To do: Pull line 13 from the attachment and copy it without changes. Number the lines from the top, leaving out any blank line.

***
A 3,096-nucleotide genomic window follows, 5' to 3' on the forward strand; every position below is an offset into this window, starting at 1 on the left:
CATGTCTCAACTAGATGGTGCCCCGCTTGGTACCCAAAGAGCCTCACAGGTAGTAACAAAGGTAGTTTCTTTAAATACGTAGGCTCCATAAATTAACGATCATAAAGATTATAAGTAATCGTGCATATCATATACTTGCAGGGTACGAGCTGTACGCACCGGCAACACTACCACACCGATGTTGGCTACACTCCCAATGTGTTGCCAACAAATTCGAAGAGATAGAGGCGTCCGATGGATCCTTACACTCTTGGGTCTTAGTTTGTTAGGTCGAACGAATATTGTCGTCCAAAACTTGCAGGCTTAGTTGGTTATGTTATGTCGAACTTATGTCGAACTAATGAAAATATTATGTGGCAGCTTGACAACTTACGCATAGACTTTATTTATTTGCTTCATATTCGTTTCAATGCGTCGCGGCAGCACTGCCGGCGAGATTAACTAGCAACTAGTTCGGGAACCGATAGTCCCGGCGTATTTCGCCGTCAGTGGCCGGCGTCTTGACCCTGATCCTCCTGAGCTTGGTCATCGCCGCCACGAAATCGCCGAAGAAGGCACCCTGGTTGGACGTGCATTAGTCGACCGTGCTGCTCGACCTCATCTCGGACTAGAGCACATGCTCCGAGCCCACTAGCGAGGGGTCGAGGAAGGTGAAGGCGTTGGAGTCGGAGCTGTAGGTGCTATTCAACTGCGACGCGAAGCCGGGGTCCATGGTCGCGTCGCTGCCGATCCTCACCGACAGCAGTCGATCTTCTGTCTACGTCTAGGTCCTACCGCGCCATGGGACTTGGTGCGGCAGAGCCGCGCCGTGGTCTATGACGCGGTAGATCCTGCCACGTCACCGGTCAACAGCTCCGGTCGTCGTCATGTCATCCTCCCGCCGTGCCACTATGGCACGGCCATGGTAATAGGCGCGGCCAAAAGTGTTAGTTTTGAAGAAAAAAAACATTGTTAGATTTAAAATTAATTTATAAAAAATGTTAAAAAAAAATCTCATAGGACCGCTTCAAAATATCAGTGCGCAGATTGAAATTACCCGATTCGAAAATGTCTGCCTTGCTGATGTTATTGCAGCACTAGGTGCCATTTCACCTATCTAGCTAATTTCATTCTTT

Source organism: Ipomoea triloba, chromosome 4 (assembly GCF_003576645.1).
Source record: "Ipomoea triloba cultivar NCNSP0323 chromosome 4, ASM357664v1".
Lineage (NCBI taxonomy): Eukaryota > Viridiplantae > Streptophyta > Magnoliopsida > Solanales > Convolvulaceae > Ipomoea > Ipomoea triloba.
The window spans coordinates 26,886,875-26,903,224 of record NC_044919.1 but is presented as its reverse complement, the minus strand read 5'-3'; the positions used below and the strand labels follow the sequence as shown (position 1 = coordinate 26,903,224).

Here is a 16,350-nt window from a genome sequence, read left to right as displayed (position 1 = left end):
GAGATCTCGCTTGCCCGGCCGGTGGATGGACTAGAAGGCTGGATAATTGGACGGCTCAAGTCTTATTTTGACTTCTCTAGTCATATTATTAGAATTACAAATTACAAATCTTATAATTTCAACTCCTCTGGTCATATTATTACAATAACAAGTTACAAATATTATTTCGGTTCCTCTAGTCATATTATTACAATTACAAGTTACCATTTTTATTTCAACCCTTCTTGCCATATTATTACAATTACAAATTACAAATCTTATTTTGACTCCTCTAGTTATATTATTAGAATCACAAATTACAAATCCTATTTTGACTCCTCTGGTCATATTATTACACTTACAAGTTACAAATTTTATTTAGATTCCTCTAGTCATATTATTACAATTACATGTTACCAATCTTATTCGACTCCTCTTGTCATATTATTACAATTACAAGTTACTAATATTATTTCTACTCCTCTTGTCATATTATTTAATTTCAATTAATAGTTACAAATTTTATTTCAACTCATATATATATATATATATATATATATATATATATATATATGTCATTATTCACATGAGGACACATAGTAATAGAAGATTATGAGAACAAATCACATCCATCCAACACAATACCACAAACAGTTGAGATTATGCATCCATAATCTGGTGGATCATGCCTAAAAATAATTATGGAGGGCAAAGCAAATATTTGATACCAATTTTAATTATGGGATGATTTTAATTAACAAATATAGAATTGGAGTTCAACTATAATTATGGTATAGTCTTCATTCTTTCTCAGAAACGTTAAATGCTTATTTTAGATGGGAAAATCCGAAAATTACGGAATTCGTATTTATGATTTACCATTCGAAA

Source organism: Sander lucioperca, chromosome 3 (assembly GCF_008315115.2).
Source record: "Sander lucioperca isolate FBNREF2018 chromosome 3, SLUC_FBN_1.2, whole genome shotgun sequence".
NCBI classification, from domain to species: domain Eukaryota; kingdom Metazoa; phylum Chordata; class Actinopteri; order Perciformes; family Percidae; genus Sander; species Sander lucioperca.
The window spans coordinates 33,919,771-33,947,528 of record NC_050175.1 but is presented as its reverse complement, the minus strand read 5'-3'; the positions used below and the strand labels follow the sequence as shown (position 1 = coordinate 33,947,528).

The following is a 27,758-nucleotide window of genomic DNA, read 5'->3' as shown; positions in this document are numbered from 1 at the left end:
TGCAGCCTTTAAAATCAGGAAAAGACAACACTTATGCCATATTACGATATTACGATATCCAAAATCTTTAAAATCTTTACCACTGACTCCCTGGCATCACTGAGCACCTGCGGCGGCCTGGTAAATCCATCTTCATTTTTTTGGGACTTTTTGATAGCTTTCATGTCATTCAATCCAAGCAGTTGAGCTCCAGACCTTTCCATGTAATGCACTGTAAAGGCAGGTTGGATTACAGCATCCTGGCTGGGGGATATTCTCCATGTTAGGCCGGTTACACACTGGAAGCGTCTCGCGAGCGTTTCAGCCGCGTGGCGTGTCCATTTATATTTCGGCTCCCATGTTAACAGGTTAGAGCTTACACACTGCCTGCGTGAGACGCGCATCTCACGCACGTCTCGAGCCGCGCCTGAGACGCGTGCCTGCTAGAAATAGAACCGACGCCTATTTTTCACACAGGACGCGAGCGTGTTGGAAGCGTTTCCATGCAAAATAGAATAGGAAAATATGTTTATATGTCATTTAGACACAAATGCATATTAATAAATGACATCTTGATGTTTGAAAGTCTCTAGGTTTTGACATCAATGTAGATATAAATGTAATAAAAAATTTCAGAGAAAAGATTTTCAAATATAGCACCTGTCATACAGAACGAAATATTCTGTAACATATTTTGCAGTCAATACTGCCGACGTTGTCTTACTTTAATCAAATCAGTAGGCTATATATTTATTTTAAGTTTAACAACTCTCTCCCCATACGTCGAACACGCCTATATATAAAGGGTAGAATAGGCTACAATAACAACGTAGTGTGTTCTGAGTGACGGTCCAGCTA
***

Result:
The following is a 27,758-nucleotide window of genomic DNA, read 5'->3' as shown; positions in this document are numbered from 1 at the left end: